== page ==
The key advantage in making the Buddha your role model is that although the Buddha is not living amongst us, his Radiance is present in the Cosmos, in the form of Cosmic Energy. When we pay homage through Buddhanusati, we're linking up with that Cosmic Energy. It is extremely powerful. Many faith based religions survive purely on such devotion. The Buddha however stressed the need to couple Faith or Shraddha, with the rest of the 5 x faculties i.e Shraddha, Veeriya, Sati, Samadhi, Panna.


From AN 4.159

This body comes into being through conceit. And yet it is by relying on conceit that conceit is to be abandoned.' Thus was it said. And in reference to what was it said? There is the case, sister, where a monk hears, 'The monk named such-and-such, they say, through the ending of the fermentations, has entered & remains in the fermentation-free awareness-release & discernment-release, having known & realized them for himself in the here & now.' The thought occurs to him, 'The monk named such-and-such, they say, through the ending of the fermentations, has entered & remains in the fermentation-free awareness-release & discernment-release, having known & realized them for himself in the here & now. Then why not me?' Then he eventually abandons conceit, having relied on conceit. 'This body comes into being through conceit. And yet it is by relying on conceit that conceit is to be abandoned.' Thus was it said, and in reference to this was it said.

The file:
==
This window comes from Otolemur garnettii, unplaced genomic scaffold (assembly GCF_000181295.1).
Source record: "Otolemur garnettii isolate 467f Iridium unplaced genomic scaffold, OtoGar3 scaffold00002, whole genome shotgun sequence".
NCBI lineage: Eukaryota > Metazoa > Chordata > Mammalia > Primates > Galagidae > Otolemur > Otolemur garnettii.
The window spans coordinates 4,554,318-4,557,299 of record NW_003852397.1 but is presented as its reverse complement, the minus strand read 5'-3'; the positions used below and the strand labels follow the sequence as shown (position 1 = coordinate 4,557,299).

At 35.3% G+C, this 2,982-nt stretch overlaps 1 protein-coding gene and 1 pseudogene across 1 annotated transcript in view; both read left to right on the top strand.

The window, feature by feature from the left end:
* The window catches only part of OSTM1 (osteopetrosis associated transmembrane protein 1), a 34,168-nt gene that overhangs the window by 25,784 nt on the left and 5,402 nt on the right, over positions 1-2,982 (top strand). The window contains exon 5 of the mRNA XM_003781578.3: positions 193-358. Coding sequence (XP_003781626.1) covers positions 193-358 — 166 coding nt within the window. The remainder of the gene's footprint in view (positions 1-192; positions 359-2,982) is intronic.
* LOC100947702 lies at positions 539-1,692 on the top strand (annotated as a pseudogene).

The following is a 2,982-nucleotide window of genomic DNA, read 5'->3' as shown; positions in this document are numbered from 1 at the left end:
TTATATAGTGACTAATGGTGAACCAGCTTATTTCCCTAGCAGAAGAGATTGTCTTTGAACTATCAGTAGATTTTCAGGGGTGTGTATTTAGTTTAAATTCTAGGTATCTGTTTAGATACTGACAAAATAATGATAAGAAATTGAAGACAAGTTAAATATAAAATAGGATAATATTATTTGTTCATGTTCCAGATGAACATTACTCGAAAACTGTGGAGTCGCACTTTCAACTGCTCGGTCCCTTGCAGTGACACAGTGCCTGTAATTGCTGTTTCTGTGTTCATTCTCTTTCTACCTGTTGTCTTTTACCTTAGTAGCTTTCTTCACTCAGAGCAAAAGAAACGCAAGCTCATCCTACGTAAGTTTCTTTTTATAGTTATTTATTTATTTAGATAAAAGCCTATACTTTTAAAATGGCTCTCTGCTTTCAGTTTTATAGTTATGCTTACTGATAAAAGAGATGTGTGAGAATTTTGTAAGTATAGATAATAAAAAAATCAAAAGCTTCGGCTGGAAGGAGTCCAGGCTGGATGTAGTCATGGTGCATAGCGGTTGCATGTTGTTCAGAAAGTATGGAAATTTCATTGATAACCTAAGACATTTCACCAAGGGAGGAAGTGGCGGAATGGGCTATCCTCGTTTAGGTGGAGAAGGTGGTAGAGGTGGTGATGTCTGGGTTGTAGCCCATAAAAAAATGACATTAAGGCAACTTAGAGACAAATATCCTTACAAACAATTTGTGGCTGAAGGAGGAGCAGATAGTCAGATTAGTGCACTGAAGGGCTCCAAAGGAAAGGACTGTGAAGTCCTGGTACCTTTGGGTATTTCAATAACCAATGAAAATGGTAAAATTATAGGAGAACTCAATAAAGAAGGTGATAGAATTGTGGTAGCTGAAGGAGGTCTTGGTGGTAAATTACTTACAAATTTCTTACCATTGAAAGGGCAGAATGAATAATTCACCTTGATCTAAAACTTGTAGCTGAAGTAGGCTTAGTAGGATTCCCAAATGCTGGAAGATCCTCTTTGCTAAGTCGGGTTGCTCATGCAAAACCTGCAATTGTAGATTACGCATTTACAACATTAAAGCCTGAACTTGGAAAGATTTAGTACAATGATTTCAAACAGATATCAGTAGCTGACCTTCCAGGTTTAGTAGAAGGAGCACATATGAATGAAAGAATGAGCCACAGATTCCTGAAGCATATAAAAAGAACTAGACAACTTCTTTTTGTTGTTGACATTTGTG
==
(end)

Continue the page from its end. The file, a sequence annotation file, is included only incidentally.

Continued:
I think that "conceit" includes comparing oneself to someone else -- I am worse, I am equal, I am better, I could be equal, and so on, see for example How are 'conceit' and 'identity-view' not the same?

But the quote above suggests that maybe it is not a "who" (a role model, a person) but is a "what", to be regarded as exemplary -- i.e. it's the practice ("the ending of fermentations").